The Journal of Right-Wing Studies welcomes submissions in English on a wide range of modern movements that have historically been classified on the political right, such as nationalism, populism, political realism, fascism, traditionalism, monarchism, libertarianism, and conservatism, along with an assortment of “new” and “alt” rights. We publish on any topic—race and ethnicity, gender and sexuality, class and markets, religion and culture, media and communications—that touches the right’s mobilization, history, or thinking. We are especially interested in submissions that question the category of “the right,” the relationship among its component groupings and ideas, the right’s relationship to the political left, continuities and ruptures in the right’s history, the meaning of key concepts used to describe the right, and their global applicability. Submissions should be mostly nonquantitative but may be theoretical or empirical in focus. Successful submissions will frame their subject broadly and address an interdisciplinary audience. We expect contributors to come from many methodologies and fields, including sociology, history, geography, political science, political theory, social psychology, international relations, literature, media studies, gender studies, ethnic studies, and religious studies.
We publish three types of pieces:
- Research articles
These are works of original research and analysis, submitted exclusively to JRWS. Submissions should normally be between 8,000 and 12,000 words, including footnotes or references. Authors should also submit a brief bio, an abstract of no more than 250 words, and up to six keywords. Submissions will be submitted to double-blind peer review, but publication decisions remain with the editor in chief.
These can be review essays built around discussion of new (or in some cases classic) books in the style of contributions to the New York Review of Books. Essays can also be extended opinion pieces that discuss specific events, trends, dilemmas, or policy choices relevant to study of the right. We seek to give authors considerable freedom in shaping their approach. The important thing is that essays are arguments, grounded in expertise and framed for maximum public interest. Essays are editorially reviewed and should normally be between 2,500 and 6,000 words with minimal (or no) notes. Essays must first be pitched to our editorial staff. If you have an idea for a JRWS essay, we would love to hear from you!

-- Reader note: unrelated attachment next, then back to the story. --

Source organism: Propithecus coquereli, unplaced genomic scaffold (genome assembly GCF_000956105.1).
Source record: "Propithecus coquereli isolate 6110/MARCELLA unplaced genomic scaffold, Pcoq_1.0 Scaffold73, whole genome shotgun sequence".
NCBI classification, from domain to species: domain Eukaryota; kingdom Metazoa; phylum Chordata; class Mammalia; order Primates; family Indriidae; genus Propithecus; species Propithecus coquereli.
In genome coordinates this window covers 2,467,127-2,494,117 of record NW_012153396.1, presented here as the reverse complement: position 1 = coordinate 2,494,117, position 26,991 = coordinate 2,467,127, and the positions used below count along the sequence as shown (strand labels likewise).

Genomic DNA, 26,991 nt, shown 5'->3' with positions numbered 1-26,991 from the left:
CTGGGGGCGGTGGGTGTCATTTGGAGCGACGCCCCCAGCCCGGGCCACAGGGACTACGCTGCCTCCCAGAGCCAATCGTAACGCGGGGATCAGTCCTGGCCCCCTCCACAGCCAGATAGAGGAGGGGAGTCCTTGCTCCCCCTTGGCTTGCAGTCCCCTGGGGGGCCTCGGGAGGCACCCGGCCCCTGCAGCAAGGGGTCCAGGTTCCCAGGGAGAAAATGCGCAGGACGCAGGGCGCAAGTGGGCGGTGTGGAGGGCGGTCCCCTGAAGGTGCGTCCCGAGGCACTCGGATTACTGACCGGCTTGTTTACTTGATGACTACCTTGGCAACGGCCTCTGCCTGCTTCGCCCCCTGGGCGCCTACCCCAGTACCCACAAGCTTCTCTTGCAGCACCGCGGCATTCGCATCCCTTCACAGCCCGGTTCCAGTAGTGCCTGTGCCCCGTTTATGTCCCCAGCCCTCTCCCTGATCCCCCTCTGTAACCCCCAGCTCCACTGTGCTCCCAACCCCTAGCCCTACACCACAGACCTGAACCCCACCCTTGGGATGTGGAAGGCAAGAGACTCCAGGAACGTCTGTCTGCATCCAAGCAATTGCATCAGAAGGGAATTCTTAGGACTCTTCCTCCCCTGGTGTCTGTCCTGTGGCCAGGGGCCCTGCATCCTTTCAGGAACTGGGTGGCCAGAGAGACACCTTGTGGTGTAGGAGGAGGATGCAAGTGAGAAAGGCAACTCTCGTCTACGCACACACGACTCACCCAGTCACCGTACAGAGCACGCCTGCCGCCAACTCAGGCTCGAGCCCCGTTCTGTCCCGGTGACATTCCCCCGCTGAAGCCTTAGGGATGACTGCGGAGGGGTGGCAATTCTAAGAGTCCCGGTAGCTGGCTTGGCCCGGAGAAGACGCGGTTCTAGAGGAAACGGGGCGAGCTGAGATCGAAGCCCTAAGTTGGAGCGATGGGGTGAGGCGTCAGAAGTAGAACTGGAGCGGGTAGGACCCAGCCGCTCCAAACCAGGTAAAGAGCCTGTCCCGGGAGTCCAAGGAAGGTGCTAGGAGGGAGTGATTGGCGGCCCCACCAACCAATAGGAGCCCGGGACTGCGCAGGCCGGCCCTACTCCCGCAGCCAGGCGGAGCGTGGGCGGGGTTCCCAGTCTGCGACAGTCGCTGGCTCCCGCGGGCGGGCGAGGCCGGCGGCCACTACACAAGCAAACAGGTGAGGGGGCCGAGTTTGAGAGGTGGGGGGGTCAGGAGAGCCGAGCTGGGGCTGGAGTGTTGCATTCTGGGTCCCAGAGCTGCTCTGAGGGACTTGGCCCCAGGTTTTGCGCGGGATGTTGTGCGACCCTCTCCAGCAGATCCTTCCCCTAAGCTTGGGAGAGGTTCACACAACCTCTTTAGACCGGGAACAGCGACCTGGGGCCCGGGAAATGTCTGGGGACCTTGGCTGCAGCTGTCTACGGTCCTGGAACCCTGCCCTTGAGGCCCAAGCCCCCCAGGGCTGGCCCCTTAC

- Debates and interviews
JRWS also publishes structured debates, roundtable discussions, and extended interviews. While we welcome suggestions, these pieces are normally arranged or conducted by JRWS editorial staff.
All submitted manuscripts must be in Microsoft Word and should follow US English conventions for spelling and punctuation. Please keep text styling to a minimum. Authors may, however, include hyperlinks in their notes. For research articles, restrict the author’s name, title, affiliations, and contact information to a cover page and take care that the manuscript does not inadvertently disclose the author’s identity. Do not include any acknowledgments; if desired, acknowledgments can be added after the manuscript is accepted. If research articles have more than one author, a single corresponding author must be identified (including phone number and email address). All communication will go to this person alone.
Authors of research articles should also include on the cover page a list of six possible peer reviewers. Please give their names, titles, affiliations, and email addresses. The reviewers cannot be colleagues working in the same institution as any of the authors. The editors may select reviewers from outside this list.
Authors may use either the “Notes and Bibliography” or “Author-Date” system for citations, as appropriate to their field or topic.
Please follow carefully the most recent edition of the Chicago Manual of Style for all questions of grammar, usage, and mechanics, including citations. If you choose the “Notes and Bibliography” system for citations, please forgo the bibliography and instead make sure all footnotes include full bibliographical information on first mention. For an overview of Chicago citation, please see: https://www.chicagomanualofstyle.org/tools_citationguide.html
As a best practice in publishing, all material submitted to the Journal of Right-Wing Studies is screened for plagiarism prior to acceptance.
Where to submit/pitch
All submissions and pitches should be mailed to email@example.com. If you have questions before you submit a proposal or a manuscript—or any questions whatsoever—please contact us.